It’s been a while since I posted, with my dissertation taking over my summer, and other projects taking my focus. Finally I managed to squeeze in a trip to visit my brother in Zürich last month, and I visited the Fluntern Cemetery where James Joyce is buried. It’s in a lovely setting at the top of a hill on the outskirts of the city, beside the zoo. I found a lovely sculpture of a female form that reminded me of Henry Moore’s work , the dark stone really stood out against the vibrant greens and reds of the autumn foliage.
James Joyce’s grave was at the back of the cemetery, he had lived in Zürich from 1915 to 1920, then after 20 years living in Paris he moved back to Zürich after the Nazi occupation of France. He died after surgery and was buried in Fluntern cemetery after the Irish government refused to repatriate his body, even after burial. His grave has a beautiful sculpture of Joyce, created by Milton Hebald.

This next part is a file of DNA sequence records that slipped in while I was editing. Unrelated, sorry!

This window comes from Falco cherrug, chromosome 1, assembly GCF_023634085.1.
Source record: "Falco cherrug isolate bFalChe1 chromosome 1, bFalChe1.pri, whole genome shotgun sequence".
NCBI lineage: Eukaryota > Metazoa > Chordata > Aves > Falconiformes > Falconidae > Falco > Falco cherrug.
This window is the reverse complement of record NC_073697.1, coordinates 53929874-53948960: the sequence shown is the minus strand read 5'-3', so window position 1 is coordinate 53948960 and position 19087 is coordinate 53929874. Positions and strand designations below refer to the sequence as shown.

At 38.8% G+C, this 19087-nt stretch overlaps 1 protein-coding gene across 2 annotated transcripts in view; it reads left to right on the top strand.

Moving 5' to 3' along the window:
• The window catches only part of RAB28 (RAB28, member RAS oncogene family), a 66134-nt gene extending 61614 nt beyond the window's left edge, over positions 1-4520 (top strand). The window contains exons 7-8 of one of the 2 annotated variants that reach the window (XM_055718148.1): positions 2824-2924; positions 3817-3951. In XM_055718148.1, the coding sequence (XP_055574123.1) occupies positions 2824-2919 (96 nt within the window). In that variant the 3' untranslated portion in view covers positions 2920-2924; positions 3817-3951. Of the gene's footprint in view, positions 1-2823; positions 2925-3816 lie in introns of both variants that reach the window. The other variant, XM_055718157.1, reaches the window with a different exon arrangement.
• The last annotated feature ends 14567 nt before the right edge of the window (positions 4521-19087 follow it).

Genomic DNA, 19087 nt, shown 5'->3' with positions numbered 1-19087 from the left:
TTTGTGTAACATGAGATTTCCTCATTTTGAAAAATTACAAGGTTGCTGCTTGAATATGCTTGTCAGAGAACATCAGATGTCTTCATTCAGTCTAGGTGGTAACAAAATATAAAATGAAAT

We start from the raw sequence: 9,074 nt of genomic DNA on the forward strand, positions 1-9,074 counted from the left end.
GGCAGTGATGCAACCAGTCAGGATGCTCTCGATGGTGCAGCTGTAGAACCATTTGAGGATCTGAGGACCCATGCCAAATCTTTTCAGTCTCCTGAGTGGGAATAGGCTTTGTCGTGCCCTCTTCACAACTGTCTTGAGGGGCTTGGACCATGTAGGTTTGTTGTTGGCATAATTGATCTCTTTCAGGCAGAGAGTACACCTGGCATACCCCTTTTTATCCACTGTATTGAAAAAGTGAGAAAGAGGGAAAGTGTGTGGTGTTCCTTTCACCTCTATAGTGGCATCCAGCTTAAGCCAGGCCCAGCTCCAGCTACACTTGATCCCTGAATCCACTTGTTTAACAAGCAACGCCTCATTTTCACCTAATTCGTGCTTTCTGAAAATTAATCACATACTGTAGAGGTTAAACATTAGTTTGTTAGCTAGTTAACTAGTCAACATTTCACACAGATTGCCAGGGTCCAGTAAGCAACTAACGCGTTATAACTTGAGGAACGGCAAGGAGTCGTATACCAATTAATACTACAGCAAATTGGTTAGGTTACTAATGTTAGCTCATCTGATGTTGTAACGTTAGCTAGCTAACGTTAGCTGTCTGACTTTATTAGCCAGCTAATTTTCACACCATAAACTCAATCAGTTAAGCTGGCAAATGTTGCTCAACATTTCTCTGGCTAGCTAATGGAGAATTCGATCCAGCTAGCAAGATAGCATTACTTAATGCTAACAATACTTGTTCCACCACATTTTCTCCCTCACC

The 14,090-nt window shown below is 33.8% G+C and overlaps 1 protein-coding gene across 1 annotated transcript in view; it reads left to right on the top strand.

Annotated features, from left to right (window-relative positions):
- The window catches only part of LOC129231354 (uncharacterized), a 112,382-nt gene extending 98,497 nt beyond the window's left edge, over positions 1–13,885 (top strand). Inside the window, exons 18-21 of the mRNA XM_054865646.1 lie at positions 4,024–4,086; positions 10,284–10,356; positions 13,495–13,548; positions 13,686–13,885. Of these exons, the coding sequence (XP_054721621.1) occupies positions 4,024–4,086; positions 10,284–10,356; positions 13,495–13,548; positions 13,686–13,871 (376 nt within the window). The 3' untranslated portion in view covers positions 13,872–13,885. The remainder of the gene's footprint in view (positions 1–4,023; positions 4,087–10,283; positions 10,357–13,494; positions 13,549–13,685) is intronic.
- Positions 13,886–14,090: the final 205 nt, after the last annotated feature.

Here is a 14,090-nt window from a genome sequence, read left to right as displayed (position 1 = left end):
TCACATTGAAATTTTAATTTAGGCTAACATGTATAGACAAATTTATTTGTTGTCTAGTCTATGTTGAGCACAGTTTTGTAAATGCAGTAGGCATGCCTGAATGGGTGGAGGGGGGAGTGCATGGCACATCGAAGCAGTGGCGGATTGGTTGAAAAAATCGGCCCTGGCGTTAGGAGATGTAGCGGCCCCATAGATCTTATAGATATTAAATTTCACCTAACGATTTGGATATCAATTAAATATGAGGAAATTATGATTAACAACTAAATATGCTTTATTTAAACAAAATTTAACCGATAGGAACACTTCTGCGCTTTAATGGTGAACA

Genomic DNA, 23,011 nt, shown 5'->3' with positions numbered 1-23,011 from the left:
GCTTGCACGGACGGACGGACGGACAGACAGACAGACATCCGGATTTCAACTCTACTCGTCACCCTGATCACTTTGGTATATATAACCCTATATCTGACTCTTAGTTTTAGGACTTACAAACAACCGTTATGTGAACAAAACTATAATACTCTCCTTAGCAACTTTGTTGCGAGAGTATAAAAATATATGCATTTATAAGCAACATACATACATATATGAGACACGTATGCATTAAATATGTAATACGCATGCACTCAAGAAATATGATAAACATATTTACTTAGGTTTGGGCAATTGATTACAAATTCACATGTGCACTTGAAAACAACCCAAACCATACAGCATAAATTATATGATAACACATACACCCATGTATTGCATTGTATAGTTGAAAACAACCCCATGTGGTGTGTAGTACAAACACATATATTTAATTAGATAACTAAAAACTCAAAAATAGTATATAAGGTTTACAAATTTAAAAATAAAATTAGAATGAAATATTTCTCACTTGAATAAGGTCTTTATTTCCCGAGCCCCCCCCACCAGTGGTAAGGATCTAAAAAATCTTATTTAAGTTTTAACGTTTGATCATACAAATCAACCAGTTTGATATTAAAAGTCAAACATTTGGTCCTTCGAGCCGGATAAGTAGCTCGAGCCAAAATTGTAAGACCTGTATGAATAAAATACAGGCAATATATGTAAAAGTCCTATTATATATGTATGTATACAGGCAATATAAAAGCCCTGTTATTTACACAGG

I was amazed by the variety of sculptures on headstones, Swiss cemeteries are very well organised with all the graves in neat rows and strict regulation about headstones. I was surprised that all the headstones were in such good condition until I discovered that in Switzerland cemeteries don’t expand over time to fit additional graves, graves are commonly rented for a period of 25 years. After 25 years the headstone is removed and the grave dug over so it can be reused, unless a family buys the land for their burial plot. In a country with an ageing population this is an interesting tradition, which saves space but means that historical grave architecture is less common. I loved the sculpture on this headstone, a male and female form flying through the air with lovely angles and lines.
There were very few religious headstones, just a couple of angels and some wooden crosses. Fluntern cemetery is very peaceful as there was barely any passing traffic, with only the zoo and some houses further along the road. It gave me an interesting insight into Swiss culture, and the huge variation of headstones, from simple wooden crosses to complex sculptures in styles similar to Moore and Rodin. It’s well worth a visit if you’re in Zürich.